Twice, the servant in Isaiah states, “The Lord helps me.” He says, I’ve not been disgraced and no one will declare him guilty. The Servant did all of this by faith in the Lord God (Isa. 50:7–11). Jesus was determined to do God’s will even if it meant going to a cross (Luke 9:51; John 18:1–11). He knew that the Lord God would help him. The Servant was falsely accused, but He knew that God would vindicate Him and eventually put His enemies to shame. Keep in mind that when Jesus Christ was ministering here on earth, He had to live by faith even as we must today. He did not use His divine powers selfishly for Himself but trusted God and depended on the power of the Spirit. Verses 10–11 of Isaiah 50 are addressed especially to the Jewish remnant, but they have an application to us today. God’s faithful ones were perplexed at what the Lord God was doing, but He assured them that their faith would not go unrewarded. It’s been said, “Never doubt in the dark what God has told you in the light.”
The servant is prepared for what comes by the hand of God. Because of this, he turns his face like a flint to his tormenters, just as Jesus turned his face to go to Jerusalem. While Judah in Isaiah is defined by rebellion (see Isaiah 1), the servant is defined by his obedience. He did not turn backward. He moved forward in the confidence of God, his sustainer and teacher. Like Teresa, however, the servant was not spared suffering in this moment. He is no Daniel sleeping comfortably on a lion’s mane. The servant enters deeply into the river of suffering.
The servant does this because of his confidence in the vindication of God. Accusers and tormenters may abound. Nevertheless, the servant places his hopes and trust in God alone. Weeping may endure for the night, but joy comes in the morning. “Good” is still the right modifier for Good Friday because of the redemptive hopes attached to Jesus’ suffering and death. Friday, yes, but the clarifying word of Easter is coming.
The picture of Jesus in John’s gospel reflects the force of this third servant song. Jesus moves to the cross in the confident assurance of his Father. The Father’s teaching has instructed and sustained Jesus as we hear in John 12:27-28, “And what shall I say? ‘Father, save me from this hour’? But for this purpose I have come to this hour. Father, glorify your name.”. The final moments on the cross witness to Jesus’ confidence. When Jesus knew that all had been accomplished, he cried out, “It is finished” and bowed his head and gave up his spirit (John 19:30). The picture is of Jesus, God’s servant, confident in the will and ways of his Father for the redemption of the world and in the hope of his vindication.
Isaiah 50 ends with a pointed question: “Who among you fears the Lord and obeys the voice of his servant?” Many of us are familiar with the images of this third servant song and how it sounds like the experience of Jesus. But the final question is a difficult one. Who will obey and identify themselves with this suffering figure? That requires some serious thinking and reflection. Paul wrote of his goal in life; “I want to know Christ and the power of his resurrection and the sharing of his sufferings by becoming like him in his death, 11 if somehow I may attain the resurrection from the dead.” (Philippians 3:10-11). What about us?
During this Palm Sunday we are invited once again to reconsider and reorient the way we think about our own humanity. How do I define myself as a person? During this Holy Week, Isaiah the prophet, encourages us to identify with Jesus Christ, the suffering servant savior. Paul tells us our true self is the one that is in union with Jesus (Galatians 2:20), and during this Holy Week we are called once again to walk into the realization of that union by identifying ourselves in obedience with One who is, was, and is to come.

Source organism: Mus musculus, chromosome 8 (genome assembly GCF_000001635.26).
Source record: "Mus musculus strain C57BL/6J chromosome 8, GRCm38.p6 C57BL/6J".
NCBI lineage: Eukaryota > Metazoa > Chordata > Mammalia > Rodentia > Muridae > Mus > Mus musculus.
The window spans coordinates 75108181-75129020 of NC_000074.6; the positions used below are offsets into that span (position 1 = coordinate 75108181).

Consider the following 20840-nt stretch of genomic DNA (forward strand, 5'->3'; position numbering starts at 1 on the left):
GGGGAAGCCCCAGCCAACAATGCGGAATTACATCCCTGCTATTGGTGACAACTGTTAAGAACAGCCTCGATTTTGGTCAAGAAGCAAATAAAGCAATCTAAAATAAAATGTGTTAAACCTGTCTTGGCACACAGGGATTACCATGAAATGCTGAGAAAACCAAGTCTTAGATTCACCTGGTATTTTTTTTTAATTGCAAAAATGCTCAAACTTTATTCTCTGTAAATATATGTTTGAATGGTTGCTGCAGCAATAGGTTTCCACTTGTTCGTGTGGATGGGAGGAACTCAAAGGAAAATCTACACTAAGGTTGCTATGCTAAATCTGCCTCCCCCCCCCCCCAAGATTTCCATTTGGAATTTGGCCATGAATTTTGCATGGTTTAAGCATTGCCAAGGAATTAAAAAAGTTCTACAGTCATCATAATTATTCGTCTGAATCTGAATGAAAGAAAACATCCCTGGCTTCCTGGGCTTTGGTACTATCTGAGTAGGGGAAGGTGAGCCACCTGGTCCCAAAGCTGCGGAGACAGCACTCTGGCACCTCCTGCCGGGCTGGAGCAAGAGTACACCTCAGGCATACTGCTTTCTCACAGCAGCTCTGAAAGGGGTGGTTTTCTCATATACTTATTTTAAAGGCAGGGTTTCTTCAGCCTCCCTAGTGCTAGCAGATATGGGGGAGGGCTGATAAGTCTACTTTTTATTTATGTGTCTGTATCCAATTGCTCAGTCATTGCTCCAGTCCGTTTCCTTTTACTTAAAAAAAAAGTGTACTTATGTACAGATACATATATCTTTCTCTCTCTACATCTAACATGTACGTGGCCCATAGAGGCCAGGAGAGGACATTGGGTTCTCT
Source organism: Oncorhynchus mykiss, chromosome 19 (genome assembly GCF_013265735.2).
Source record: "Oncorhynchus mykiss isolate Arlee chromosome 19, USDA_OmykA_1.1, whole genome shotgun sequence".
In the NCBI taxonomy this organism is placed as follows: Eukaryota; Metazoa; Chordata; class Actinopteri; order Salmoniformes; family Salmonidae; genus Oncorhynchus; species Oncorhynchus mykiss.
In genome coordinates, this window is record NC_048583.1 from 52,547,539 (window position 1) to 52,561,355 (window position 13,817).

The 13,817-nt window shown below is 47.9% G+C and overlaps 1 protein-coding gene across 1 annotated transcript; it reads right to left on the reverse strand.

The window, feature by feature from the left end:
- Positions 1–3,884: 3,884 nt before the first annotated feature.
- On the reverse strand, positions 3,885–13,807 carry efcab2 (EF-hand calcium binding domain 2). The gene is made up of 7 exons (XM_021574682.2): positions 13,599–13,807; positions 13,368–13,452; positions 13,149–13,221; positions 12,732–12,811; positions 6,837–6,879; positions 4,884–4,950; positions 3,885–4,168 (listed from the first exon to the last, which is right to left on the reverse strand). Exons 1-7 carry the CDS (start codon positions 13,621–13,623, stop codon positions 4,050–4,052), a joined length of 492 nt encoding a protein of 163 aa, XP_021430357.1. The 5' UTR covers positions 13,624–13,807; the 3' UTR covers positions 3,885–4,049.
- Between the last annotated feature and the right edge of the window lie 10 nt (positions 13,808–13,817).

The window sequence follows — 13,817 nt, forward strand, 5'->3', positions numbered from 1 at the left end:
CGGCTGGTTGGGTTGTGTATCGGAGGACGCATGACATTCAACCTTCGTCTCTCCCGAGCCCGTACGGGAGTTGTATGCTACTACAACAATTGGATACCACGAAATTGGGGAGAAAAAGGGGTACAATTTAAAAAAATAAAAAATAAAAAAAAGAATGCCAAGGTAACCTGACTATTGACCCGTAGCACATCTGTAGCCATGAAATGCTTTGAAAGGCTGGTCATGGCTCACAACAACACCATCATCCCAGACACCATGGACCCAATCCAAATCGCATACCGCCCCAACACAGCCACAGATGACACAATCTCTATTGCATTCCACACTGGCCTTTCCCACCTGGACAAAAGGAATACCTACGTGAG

Following Jesus isn’t safe. But we can be assured the one we follow is worthy and we can trust and rely on him, even when life is at its most challenging. A friend of mine wrote the following about trusting God in life’s toughest moments:
“Trusting God… is sometimes walking in the dark or even being still in the dark… when it feels like hope is distant. Dark is loud and holds us tightly… trusting God is doing what we can to take care of ourselves even when we don’t care… and we are too tired. Trusting God is opening our hand just enough that God can take hold, like a child would when afraid and not letting go. Trusting God is taking a risk and sharing our pain with someone… letting it out. Trusting God is seeking his presence every day, whether the darkness seems to get brighter , or not. Trusting God is gratitude for the rain. Trusting God is saying aloud, “He is with me”. Trusting God is opening up the blinds or shades and letting the day begin. Trusting God is trusting your caretakers, doctors, therapists, trusting God is taking action steps when you want to throw the blankets over your head and stay in bed. Trusting God is taking a risk… and allowing yourself to feel. God can help you with all of those feelings. Trusting God is looking for colors… when it feels black and dark. Trusting God is a daily choice.”
In his wonderful book, The Gift of Peace, the late Cardinal Joseph Bernardin reflected on his life goal, which was a prayer to God– “to let go of self and trust in you.” This is precisely what Jesus did and what we are supposed to do. The central event that creates, nourishes, and matures our community of faith is an act of humble, obedient service by Jesus. God sent Jesus, the gift of love, to earth in a lowly and humble way when he was born in a manger and grew up like every child.
Mark says on that first Palm Sunday, Jesus the Messiah came silently, humbly, and courageously into Jerusalem on a colt, willing to suffer and rely on and trust in the Lord God, offering to those who would receive him:
Love that is stronger than death,
Forgiveness greater than all our sin, and
Joy in the midst of our stress and strain, and grief and pain.
Let us pray that through this week we may share in Christ’s suffering, dying and rising.
Almighty God, in your tender love towards us you sent your Son to take our nature upon him, and to suffer death upon the cross; grant that we may follow the example of his great humility and share in his glorious resurrection:
through him who lives and reigns with you and the Holy Spirit, one God now and for ever. Amen.